http://tsdeaf.org/about_tsd/our_school/slcl.html

      Like

  4. sedge2z says:

    Frank Stephens:
    “We are an unusually powerful source of happiness.
    People with Down Syndrome as well as their parents and siblings are happier than society at large.
    Surely happiness is worth something.
    We make the world a happier place.”
    (Sundance posted this under the category “Heroes”)…… 🙂

    Liked by 2 people

    • Alligator Gar says:

      I have a downs cousin, the child of a first cousin. She is profoundly disabled and autistic on top of her downs and incapable of speech. But she bring such joy. I have known many downs citizens. They are incredibly giving and kind people who DESERVE to live and to give us all a lesson in humanity and decency.

      My autistic son couldn’t speak until he was 4. I missed the baby talk, the first “I love you.” All of it. He makes friends wherever he goes. I have seen him draw people out with his infections smile and inevitable hugs.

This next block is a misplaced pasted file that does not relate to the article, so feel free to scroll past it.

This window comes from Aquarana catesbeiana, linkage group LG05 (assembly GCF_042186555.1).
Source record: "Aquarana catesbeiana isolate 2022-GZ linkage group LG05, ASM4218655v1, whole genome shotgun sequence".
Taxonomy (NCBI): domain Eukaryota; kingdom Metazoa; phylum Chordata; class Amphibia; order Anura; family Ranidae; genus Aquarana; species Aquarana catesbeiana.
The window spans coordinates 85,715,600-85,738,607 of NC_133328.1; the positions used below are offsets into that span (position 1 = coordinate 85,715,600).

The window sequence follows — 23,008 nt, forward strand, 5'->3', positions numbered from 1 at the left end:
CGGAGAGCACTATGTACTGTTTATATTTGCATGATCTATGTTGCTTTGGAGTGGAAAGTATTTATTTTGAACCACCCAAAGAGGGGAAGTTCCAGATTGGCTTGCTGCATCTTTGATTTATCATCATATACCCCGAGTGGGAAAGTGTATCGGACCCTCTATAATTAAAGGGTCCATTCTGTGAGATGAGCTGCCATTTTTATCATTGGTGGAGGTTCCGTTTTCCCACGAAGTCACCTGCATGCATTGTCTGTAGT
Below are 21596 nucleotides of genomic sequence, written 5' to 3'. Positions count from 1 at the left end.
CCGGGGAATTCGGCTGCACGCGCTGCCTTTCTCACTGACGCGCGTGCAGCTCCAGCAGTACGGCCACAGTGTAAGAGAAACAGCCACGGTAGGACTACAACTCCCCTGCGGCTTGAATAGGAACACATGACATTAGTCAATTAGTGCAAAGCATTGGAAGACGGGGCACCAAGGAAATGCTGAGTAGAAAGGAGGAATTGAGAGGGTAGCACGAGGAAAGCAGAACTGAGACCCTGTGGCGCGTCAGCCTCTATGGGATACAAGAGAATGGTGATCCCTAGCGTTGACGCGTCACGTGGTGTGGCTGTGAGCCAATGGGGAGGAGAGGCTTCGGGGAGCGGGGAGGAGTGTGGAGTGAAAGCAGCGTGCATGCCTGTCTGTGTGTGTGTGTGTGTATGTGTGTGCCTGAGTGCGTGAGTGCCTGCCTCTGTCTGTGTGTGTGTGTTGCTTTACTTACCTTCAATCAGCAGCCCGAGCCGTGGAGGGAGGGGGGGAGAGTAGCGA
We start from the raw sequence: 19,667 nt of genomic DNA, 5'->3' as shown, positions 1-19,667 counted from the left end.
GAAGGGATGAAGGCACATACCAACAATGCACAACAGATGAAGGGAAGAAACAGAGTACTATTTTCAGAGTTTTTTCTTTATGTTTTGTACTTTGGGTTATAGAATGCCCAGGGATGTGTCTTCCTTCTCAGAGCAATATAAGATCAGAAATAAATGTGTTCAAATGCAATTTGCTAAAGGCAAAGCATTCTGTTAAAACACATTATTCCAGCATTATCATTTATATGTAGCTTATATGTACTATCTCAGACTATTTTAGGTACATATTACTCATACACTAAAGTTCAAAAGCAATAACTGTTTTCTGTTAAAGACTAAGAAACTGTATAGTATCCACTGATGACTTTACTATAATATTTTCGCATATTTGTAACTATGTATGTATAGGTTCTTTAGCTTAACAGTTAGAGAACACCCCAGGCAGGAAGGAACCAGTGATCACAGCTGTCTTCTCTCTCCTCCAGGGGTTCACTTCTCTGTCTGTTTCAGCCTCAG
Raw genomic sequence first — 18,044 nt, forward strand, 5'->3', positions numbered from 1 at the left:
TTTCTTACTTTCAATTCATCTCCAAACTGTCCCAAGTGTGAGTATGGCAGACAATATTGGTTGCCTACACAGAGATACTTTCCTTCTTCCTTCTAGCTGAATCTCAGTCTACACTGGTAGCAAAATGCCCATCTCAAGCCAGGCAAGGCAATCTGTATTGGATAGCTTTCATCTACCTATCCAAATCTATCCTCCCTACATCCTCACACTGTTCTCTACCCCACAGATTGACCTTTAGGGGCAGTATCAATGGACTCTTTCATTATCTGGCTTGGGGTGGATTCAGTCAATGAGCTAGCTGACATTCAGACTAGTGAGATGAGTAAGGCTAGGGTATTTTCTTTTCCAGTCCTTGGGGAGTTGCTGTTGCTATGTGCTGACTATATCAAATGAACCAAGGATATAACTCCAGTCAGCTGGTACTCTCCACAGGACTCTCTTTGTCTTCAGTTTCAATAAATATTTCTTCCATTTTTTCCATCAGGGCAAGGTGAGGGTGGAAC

“Disabled” is eugenicist. There is no such thing as “neurotypical.”

      Like

  5. Farmon says:

    Treeps,
    Great testimony. I have two kids with DS, one we adopted. Without them we would not be nearly who we are as a family. My little girl (whom I call my Honduran “burrito”) is the cutest creation God ever made (well, ok, human creation). She is truly a blessing. If you understand that, great. I do not say any of this for the glory, but to give glory to the One who made us all… If you don’t understand, well, you wouldn’t understand. It’s a sanctifying life, but a rich one. Taking care of my son with Down syndrome and autism (DS/ASD) as the hardest work I’ll ever love.

    As an aside, take care to use words carefully when speaking about children with Down syndrome, or people with disabilities. They are people first… So, when speaking about my son, I do not say “he’s a Down syndrome kid”, I refer to him first and then describe him. Much better is “My son ______ is 12 and he has Down syndrome”. This is such a subtle thing but if we think correctly about who they are it will help how we talk about them. When people with disabilities advocate for them selves, one of the things they talk about is how frustrating it is the way other people talk about them.